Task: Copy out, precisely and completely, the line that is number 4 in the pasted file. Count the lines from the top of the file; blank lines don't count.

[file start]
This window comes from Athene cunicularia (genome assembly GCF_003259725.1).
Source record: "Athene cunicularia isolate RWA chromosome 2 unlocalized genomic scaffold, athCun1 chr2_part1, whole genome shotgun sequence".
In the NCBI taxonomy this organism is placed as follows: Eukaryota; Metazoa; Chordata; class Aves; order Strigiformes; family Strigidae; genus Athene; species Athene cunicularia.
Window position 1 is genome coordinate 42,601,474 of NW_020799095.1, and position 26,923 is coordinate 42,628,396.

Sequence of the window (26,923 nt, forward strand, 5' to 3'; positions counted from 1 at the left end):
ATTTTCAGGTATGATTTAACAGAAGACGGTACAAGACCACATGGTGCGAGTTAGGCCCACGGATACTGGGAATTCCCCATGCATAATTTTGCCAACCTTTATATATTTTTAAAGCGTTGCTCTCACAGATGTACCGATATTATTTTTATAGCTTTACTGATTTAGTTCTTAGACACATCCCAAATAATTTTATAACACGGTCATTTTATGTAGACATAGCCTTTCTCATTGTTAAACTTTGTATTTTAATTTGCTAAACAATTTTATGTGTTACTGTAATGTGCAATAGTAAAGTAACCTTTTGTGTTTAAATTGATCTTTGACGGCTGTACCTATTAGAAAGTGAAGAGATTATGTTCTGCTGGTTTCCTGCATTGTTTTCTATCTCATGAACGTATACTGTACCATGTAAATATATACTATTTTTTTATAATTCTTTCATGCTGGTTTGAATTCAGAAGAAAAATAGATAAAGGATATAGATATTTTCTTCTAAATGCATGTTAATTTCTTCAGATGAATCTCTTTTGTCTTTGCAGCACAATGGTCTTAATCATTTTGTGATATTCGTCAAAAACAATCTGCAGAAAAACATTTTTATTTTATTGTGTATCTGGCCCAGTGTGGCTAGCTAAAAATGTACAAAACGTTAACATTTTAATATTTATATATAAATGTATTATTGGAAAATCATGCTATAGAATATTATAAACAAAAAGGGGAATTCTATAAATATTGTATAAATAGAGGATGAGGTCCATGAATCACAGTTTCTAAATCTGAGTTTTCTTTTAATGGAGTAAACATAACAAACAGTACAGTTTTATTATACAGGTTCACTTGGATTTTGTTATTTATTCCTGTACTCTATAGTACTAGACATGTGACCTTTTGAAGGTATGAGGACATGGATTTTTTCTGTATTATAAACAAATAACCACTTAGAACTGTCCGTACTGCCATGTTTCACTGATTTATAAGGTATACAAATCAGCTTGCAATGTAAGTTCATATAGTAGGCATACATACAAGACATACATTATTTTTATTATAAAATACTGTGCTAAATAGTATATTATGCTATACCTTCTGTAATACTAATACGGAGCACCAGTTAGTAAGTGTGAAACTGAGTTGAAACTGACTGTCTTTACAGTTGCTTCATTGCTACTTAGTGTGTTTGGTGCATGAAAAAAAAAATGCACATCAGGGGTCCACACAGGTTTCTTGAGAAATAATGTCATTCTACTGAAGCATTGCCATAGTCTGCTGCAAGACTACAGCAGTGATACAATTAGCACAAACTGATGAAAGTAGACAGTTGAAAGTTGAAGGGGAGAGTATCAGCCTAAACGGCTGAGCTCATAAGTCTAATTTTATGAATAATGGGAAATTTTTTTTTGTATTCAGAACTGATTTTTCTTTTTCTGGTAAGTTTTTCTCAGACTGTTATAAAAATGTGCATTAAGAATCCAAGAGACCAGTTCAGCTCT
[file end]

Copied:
Window position 1 is genome coordinate 42,601,474 of NW_020799095.1, and position 26,923 is coordinate 42,628,396.